An unexpected benefit of writing a historical novel is meeting others who are interested in history and sharing family stories. Librarian Brian Burch of the Akron Public Library's Ellet Branch is one of those folks. After reading about Yours in a Hurry he mentioned that his great-great grandfather, John Frank Terrill was also an early aviator who died tragically in the same period as Addison in Yours in a Hurry. Brian shared the well- documented story of his ancestor.
John Frank Terrill was born in 1873 in Pennsylvania, and went by Frank J. Terrill. He "got the fever" for aviation at the Harvard-Boston aviation meet in August, 1911, a meet highlighted in Yours in a Hurry. He made his first passenger flight in Long Island, and two weeks later joined the Curtiss training school in Hammondsport, New York. He bought his first aeroplane that same year.
By 1913, he was headlining flying acts in fairs in his home state of Massachusetts in a new plane, the 1912 "Curtiss 80 power" (pictured), which he purchased for $3500. He'd race a Stutz-Bearcat auto just 75 feet above the ground. Brian found many announcements about Terrill's appearances, which show what else drew crowds at the time: vaudeville shows, "photo plays" (as many as sixteen reels at a time!), game bird displays, "unsurpassed" poultry shows, motorcycle races, and "auto shows with all the 1913 models."
Over the last two years of his life, Terrill was a full time aviator and a partner in an automobile school in Worcester, Massachusetts. He traveled the country—San Diego, Kentucky, Palm Beach—with other famous aviators of the time. After his first marriage ended in divorce in January 1914, likely due to his continual absences, he soon married his business partner's sister, Gladys Mable Woodhead.
He worked at Fort Sam Houston in San Antonio for a time, and met Katherine Stinson, a stunt pilot, and the fourth American woman to earn a pilot's license.
Like Addison Hartle, death came unexpectedly. The following is taken directly from Brian's documents.
"On the afternoon of November 13, 1914, in Chesterfield County, South Carolina, Frank took his Curtis biplane up for a flight. There were many amazed onlookers in the audience, including his young wife Gladys of just under a year, who had been traveling with him. Man! Flying! What was not well known by all at the time was safety, for both the people flying in the aircraft and the people down below. As Frank was about to bring his plane down for a landing, there were many excited fans down below who literally could not wait to greet him. Knowing where he would be coming in, they waited on the runway; not realizing that the runway needed to be clear in order for the plane to make a smooth landing and them not to be crushed. Common sense tells us that we shouldn’t stand in the path of an oncoming train. However, common sense did not exist in the days when people were still trying to grasp the fact that man was actually able to fly! Realizing that landing on the runway would not only risk injury to himself, but also the lives of many others, Frank took the plane back up in the air to circle back around again in hopes that people would come to their senses. It is not entirely clear whether the plane ran out of gas as Frank made that second turn toward the runway, or if something in the plane failed mechanically from being up in the air too long – but when the plane was at a height of about 500 feet from the ground, it flipped, stalled, and went crashing to the ground, instantly bringing the promising life of Frank John Terrill to a sad and abrupt end. "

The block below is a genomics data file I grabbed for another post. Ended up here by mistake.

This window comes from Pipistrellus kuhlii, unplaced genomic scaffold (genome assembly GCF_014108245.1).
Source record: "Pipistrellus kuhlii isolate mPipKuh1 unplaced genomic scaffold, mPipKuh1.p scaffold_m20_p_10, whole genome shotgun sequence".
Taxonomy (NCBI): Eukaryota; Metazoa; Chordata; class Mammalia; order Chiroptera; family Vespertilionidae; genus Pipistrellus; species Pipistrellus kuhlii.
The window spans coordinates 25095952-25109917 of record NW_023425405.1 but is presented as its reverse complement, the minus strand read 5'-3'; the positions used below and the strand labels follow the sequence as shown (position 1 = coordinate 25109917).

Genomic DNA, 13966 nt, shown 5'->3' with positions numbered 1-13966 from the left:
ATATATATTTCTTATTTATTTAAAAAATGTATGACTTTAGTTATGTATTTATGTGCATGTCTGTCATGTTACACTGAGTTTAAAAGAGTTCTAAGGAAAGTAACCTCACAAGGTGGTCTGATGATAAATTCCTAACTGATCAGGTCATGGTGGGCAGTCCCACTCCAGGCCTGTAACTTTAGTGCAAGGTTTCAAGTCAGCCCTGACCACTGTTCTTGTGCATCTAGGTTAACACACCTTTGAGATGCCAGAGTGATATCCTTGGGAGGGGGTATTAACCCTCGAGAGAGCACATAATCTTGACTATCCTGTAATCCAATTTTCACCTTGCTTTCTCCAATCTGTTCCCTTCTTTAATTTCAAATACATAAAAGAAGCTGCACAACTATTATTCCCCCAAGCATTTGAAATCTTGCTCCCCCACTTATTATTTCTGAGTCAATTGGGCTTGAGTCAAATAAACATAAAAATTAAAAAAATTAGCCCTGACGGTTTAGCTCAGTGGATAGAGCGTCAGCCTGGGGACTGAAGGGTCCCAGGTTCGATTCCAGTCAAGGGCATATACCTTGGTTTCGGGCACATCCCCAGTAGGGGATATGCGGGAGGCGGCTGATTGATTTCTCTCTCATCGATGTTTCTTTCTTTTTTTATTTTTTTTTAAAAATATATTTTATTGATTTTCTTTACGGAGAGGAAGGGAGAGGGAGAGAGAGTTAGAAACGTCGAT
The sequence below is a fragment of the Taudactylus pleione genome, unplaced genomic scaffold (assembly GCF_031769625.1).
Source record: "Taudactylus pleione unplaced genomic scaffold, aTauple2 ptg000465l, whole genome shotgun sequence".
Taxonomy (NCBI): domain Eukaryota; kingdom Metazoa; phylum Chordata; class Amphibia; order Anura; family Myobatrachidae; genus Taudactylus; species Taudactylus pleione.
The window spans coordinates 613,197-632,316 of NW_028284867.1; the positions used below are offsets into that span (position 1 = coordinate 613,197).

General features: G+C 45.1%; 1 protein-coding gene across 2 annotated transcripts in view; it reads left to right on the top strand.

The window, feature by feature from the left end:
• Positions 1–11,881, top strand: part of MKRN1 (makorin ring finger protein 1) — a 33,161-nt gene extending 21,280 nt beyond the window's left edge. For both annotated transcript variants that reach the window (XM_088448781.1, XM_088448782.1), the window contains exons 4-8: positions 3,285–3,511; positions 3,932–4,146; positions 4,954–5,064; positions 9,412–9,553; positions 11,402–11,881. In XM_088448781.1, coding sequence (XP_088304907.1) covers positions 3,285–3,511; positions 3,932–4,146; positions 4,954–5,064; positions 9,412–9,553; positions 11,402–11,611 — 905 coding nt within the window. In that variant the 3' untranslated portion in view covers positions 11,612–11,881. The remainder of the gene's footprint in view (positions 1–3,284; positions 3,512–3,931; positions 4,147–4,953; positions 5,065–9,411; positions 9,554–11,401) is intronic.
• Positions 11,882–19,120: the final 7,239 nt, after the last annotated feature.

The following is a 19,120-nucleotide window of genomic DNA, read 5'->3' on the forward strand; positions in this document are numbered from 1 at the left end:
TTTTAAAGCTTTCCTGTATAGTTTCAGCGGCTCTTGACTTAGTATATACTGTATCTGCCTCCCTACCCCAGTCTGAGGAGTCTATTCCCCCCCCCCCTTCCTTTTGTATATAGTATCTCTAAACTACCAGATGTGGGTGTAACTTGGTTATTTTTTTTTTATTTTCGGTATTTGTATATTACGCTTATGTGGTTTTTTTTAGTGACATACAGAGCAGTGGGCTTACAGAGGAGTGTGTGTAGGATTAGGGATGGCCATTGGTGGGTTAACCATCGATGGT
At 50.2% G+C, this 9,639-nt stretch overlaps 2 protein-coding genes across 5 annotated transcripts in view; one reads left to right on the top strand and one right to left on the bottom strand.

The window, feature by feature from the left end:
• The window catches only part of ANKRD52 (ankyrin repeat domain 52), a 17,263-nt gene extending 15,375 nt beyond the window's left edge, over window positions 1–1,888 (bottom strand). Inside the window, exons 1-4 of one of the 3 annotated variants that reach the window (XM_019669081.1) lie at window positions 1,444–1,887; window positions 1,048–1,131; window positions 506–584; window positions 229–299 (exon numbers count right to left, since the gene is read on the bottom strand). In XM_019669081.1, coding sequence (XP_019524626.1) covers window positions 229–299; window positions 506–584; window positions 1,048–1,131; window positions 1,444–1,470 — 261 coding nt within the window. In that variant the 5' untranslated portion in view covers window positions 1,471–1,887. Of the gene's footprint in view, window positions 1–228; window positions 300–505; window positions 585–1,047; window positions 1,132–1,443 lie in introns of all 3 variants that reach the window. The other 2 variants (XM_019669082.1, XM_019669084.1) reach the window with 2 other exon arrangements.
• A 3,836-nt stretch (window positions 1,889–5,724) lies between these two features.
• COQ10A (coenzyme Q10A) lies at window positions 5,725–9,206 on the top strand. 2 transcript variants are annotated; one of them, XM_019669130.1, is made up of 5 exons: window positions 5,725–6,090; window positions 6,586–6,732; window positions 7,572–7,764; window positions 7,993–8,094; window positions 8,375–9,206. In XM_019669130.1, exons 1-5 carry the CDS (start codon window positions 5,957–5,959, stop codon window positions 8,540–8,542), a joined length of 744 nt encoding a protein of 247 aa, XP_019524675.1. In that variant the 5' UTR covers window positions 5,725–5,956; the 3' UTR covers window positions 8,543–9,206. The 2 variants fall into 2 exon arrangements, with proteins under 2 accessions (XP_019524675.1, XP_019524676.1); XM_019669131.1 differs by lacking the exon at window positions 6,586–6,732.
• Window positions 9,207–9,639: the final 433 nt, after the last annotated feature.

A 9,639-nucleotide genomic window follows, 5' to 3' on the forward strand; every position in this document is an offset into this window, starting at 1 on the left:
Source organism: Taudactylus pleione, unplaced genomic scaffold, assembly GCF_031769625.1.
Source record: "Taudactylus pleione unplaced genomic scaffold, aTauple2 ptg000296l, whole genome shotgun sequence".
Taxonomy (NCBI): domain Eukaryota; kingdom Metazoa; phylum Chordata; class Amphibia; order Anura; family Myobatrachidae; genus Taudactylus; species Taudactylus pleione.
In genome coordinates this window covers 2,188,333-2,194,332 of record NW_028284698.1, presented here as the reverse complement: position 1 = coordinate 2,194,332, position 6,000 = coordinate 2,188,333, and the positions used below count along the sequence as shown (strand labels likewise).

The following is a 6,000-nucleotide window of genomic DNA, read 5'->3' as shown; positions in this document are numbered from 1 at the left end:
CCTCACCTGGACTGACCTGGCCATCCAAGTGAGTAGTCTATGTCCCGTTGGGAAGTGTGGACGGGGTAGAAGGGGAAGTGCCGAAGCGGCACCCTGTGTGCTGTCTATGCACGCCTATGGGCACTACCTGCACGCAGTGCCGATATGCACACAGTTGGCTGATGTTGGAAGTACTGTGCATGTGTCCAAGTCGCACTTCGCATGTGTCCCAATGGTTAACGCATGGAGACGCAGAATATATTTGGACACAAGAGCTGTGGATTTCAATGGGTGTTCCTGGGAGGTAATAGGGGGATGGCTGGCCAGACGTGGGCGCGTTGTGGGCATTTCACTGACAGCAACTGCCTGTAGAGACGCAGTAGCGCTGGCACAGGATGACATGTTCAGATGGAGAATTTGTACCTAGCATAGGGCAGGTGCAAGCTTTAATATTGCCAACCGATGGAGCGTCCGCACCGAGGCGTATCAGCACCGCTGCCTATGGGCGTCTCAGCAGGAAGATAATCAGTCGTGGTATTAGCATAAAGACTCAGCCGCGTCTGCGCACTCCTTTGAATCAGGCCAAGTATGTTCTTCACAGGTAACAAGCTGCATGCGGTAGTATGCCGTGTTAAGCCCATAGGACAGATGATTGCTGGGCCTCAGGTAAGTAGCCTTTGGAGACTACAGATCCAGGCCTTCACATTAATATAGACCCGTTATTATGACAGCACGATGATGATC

Brian's following comments about the accident echo the sentiments of characters from Yours in a Hurry, and tie his story briefly to Ohio:
"Although a sad ending to such an exciting and promising life, Frank did not die oblivious to the risks he faced. He knew what was at stake every time he went up in the air, and he also loved the freedom and thrills that came along with knowing that he was a pioneer in his chosen field. Just a couple of weeks previous, he had sustained damage to his plane which took over a week to fix and minor injuries including a bruised rib in East Palestine, Ohio, which was reported in both the Worcester, Massachusetts newspaper in his extensive obituary, and the Massillon Independent on November 17."
Thank you, Brian, for sharing this interesting history!
If you have a family story from the period between the Spanish American War (1898) and WWI (1914), please forward it to firstname.lastname@example.org. I'd love to share it!
All newspaper clippings courtesy of Newsbank Database accessed through Akron-Summit County Public Library
Photo courtesy of Brian's grandmother, Marjorie Saunders-Burch, personal collection.